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Tuesday, April 22, 2014

DIY Projects for Men: Basic Welding to Try at Home

There’s no need to be intimidated by at-home welding, because, these days, with the correct welding supplies , and knowledge of safety procedures, it’s simple and satisfying to try some DIY welding projects at home. A welder will find that these skills come in very handy for any number of odd jobs, particularly repairs around the house or car. A welder can also flex his creative muscles, using the skill of welding to create objects of beauty and style to compliment the home. In this article, you will learn how to create a beautiful coffee table using basic welding skills.

All the tools needed for this project are widely available at your local hardware, and you can expect the process to take about 10 hours, including cutting your pieces of steel to the correct length.
You will need:
* Welding table
* Metal grinder, about 13cm
* Reciprocating saw or chop saw
* 2 squares – one large standard square and one small carpenter’s square
* C-clamps, approximately three to be used to clamp project pieces to the welding table
* Weldcorp Gasless MIG Welder
* Welding helmet with lens shade and safety glasses. Safety is top priority when using welding tools. * Cigweld 0.6mm x 0.8kg Solid MIG Welding Wire
* Bending jig
* 1”-1.4” X 1/8” in thick square tubing cut to three different lengths:
- 4 pieces – 16” in length to be used as legs
- 3 pieces – 44” in length to serve as the top
- 2 pieces 17” in length for end pieces
* 5/16” solid steel rod for trim pieces. You can choose your own trim length depending on what you like, or you can also purchase decorative trim pieces. Some companies can also make trim pieces to order.

Before you begin, be sure to check that you have all the materials listed. You may need to purchase some items online, or ask any employees at your local hardware store. Take particular care in ensuring that you have all safety gear as required.

1. Cut the tubing to the specified lengths above. Check the reference chart for your welder, as it needs to be set on the correct settings for the thickness of the steel you will be welding. Be sure to test your settings by welding on a piece of offcut steel before you begin.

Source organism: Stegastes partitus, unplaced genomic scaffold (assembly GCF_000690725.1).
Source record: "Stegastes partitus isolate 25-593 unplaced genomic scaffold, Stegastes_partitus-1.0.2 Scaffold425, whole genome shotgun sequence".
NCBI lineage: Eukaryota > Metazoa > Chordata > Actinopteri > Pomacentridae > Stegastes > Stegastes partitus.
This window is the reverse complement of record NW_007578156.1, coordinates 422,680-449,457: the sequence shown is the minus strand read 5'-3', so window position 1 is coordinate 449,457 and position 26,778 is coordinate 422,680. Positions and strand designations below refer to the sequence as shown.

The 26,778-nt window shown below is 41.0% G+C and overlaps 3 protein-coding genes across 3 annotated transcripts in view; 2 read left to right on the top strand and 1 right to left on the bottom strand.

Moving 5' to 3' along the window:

2. Using one of your 17” long end pieces, and one of the 16” long legs, align these two components in a 90 degree angle. Check that your angle is accurate using your big square. Then, using the C-clamps, clamp the two pieces to your welding table. Line up the leg flush with what will be the top of the end piece, making sure that the open end of the leg is showing. Repeat this process on the other side of the end pieces for the other leg, and repeat the whole process to create the other end piece of the coffee table.

3. With the feet pointing up, put one of your end pieces on the ground. To hold it upright you can attach a piece of scrap angle iron with a C-clamp, similar to how a bicycle stand works. Place the large square on the ground, and line up along the outside of one of the long tabletop sides and the end piece to ensure a 90-degree angle. Use the carpenter’s square to ensure a 90-degree angle between the leg and the long table top side piece. Set the end piece in place by readjusting the C-clamp. Tack weld the inside of the angle only. Repeat this process on the other side of the end piece with a second long tabletop side member. Right now, you only need to tack weld the inside angle. After this, lay your third long tabletop member in between the two you have already welded, measure to ensure that it is central, and tack weld the bottom (which is facing up). Repeat these steps for the opposite side.

4. Turn the table over so that it is standing upright, and finish weld the top of the table where the long tabletop side pieces meet the end pieces.

5. Turn the table over again so that the legs are facing upwards towards you, and finish weld the seams on the bottom of the coffee table, where you tack welded in step 3.

6. At this stage you need to finish weld the seams on the inside of the joints that you have not yet welded. To do this, you will need to move the table around, and you can use C-clamps to help you with this. Be sure to attach the welder’s work clamp after each time you move the coffee table and before you begin welding.

7. Before you add any trim pieces to your table, you need to smooth the welds with the grinder. The welds will be unreachable after the trim pieces are attaching. Make sure you wear safety glasses with side shields when you are grinding, and be careful as there will be sparks from the grinding process that can potentially ignite flammable materials.

8. After you have grinded and smoothed your welds, you can tack weld the inside of the brackets of your trim pieces. These inside welds will not show from the outside of the table.

9. Now your frame is complete. Before attaching your tabletop, it is a good idea to clean the entire table (including the tabletop you have chosen) with a cleaning solvent to remove machining oils. You can now paint your frame with a good quality, semi-flat paint in the colour of your choice.

10. Your tabletop can be made of any material you like: wood, slate, glass, tile etc. You should secure the tabletop with adhesive, flanges, or bolts drilled through the frame and into the tabletop. Depending on what material your tabletop is, you will need to determine the most secure way to attach it to your frame.

Once you have completed all of these steps, you will have a beautiful and entirely unique piece of furniture standing before you!

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